English: British National Insurance stamp. (Photo credit: Wikipedia)

No new direct debits

Until recently I would have encouraged the self-employed to set up a Direct Debit Instruction (DDI) with HMRC to pay their Class 2 NIC.  From April 2015 HMRC will calculate the NIC due from your self-assessment tax return.

Deferment of National Insurance Contributions

If you currently defer NIC, you don’t need to re-apply to do so.  HMRC will be sending out letters in December to everyone who currently defers NIC to confirm this.  Any new applications to defer NIC will not be processed.  For more information on National Insurance for the Self Employed please go to my blog post here: Class 2 NIC.

Alterledger can help

For more information on filling in your tax return, contact Alterledger or visit the website alterledger.com to see if you can organise yourself better and cut your tax bill.

 

Orchestra Tax Relief

New Creative Industries Tax Relief

The 2014 Autumn Statement from the UK Chancellor included a proposal for a new Orchestra Tax Relief.

Orchestra Tax Relief for UK Companies

FHM-Orchestra-mk2006-01 (Photo credit: Wikipedia)

Orchestra Tax Relief

Many orchestras are charities and therefore don’t pay Corporation Tax, but any that do pay tax may qualify for a future Orchestra Tax Relief.  The tax break proposed yesterday will be going through a consultation process, so if you have an interest get involved!

Other Creative Industries Tax Reliefs

For more information on the tax reliefs for Orchestras, Theatres, Animation, Video Games and High End TV please go to my blog post here: Orchestra Tax Relief.

Alterledger can help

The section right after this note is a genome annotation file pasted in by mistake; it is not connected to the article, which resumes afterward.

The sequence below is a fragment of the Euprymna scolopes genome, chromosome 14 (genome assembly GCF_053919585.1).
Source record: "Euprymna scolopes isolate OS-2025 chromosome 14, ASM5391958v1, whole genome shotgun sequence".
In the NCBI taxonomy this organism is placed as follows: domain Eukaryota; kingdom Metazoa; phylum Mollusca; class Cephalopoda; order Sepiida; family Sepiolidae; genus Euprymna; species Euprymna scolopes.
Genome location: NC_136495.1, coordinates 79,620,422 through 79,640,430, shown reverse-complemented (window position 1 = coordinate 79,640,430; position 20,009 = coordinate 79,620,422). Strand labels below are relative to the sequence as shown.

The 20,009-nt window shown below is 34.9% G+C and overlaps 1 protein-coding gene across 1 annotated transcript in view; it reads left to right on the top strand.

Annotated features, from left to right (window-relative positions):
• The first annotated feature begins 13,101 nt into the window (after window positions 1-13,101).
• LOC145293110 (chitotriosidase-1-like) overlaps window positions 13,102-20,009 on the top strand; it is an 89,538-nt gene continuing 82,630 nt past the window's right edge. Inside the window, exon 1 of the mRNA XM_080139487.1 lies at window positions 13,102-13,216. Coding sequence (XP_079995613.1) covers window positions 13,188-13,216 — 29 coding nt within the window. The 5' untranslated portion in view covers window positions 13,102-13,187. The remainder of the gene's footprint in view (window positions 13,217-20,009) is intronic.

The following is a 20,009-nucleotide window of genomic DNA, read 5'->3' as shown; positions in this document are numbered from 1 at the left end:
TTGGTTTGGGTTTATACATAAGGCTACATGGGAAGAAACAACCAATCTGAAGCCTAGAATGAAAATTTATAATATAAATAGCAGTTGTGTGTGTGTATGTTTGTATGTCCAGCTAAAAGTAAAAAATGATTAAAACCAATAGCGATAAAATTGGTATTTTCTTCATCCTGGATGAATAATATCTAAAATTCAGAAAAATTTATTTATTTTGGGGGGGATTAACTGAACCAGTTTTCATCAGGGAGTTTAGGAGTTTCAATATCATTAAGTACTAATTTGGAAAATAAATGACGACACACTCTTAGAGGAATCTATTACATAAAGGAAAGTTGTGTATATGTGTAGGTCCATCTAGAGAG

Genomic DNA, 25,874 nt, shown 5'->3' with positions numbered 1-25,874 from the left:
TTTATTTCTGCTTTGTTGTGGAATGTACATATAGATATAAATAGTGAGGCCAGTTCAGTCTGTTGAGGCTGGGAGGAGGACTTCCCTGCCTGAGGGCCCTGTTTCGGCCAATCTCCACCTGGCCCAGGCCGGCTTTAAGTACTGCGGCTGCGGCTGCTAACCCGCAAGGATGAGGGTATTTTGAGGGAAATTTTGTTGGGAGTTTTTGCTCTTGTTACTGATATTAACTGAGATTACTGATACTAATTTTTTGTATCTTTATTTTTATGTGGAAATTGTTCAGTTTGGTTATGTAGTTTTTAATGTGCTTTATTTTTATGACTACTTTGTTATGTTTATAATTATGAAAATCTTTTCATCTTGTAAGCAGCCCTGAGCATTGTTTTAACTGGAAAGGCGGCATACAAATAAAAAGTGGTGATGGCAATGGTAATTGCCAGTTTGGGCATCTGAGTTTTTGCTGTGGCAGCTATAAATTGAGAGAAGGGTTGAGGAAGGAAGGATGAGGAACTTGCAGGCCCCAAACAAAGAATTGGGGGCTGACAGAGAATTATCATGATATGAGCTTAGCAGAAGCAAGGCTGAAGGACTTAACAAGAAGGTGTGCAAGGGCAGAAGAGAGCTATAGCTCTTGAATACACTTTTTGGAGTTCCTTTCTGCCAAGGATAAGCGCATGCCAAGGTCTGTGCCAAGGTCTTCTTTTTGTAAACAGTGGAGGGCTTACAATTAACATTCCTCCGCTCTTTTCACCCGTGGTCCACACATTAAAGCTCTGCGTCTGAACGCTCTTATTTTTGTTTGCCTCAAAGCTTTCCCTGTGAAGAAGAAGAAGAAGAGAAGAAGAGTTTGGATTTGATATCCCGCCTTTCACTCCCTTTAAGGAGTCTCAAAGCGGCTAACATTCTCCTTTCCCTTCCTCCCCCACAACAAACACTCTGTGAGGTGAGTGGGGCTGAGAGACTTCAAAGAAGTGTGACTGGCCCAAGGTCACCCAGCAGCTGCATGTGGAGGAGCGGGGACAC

Why wait for the law to favour your industry?  Contact Alterledger or visit the website alterledger.com to see if you can organise yourself better and claim more expenses to cut your tax bill.

 

Have you got undeclared Credit Card sales?

Kartenlesegerät, geld überweisen,  Kreditkarte, Hand

The Credit Card Sales Campaign is an opportunity to bring your tax affairs up to date if you’re an individual or business that accepts credit or debit card payments.

Who can do this

This opportunity is for you if:

  1. you accept card payments for goods or service
  2. you haven’t declared all your UK tax liabilities

Get the best terms

You need to tell HM Revenue and Customs (HMRC) if you either:

  • haven’t registered with them
  • have failed to declare all your income

This is called a ‘voluntary disclosure’.

What happens if you should disclose but don’t

HMRC has details of all credit and debit card payments to UK businesses. This information is used to identify individuals and businesses that might not have paid what they owe.

Credit Card Sales Campaign Helpline
Telephone: 0300 123 9272
From outside the UK: +44 300 123 9272
Monday to Friday, 9am to 5pm

steve@bicknells.net

Have you got a Will?

Signing Last Will and Testament

Currently 47% of UK adults die intestate, in other words without a will.

The new Inheritance and Trustees’ Powers Act 2014 (ITPA 2014), came into force on 1 October 2014.
Here are some of the New Rules:
  1. Where there are no children, the entire estate will pass to the surviving partner (this shuts out blood relatives such as parents, brothers, sisters or their children)
  2. Where someone dies leaving a spouse and direct descendants the first £250k will pass to the surviving spouse/partner plus 50 per cent of the remaining balance as a capital sum (previously they had a life interest in 50 per cent of the remaining balance)
  3. Unmarried couples continue to recieve nothing if their spouse dies intestate

If you are tempted to try a ‘do it yourself’ Will, think again, they might be cheap but the consequences of getting it wrong could be extremely costly for your family.

If you own a business you also need to consider carefully what your succession plan will be.

My advice is to see a solicitor carryout estate planning and prepare a will.

 

steve@bicknells.net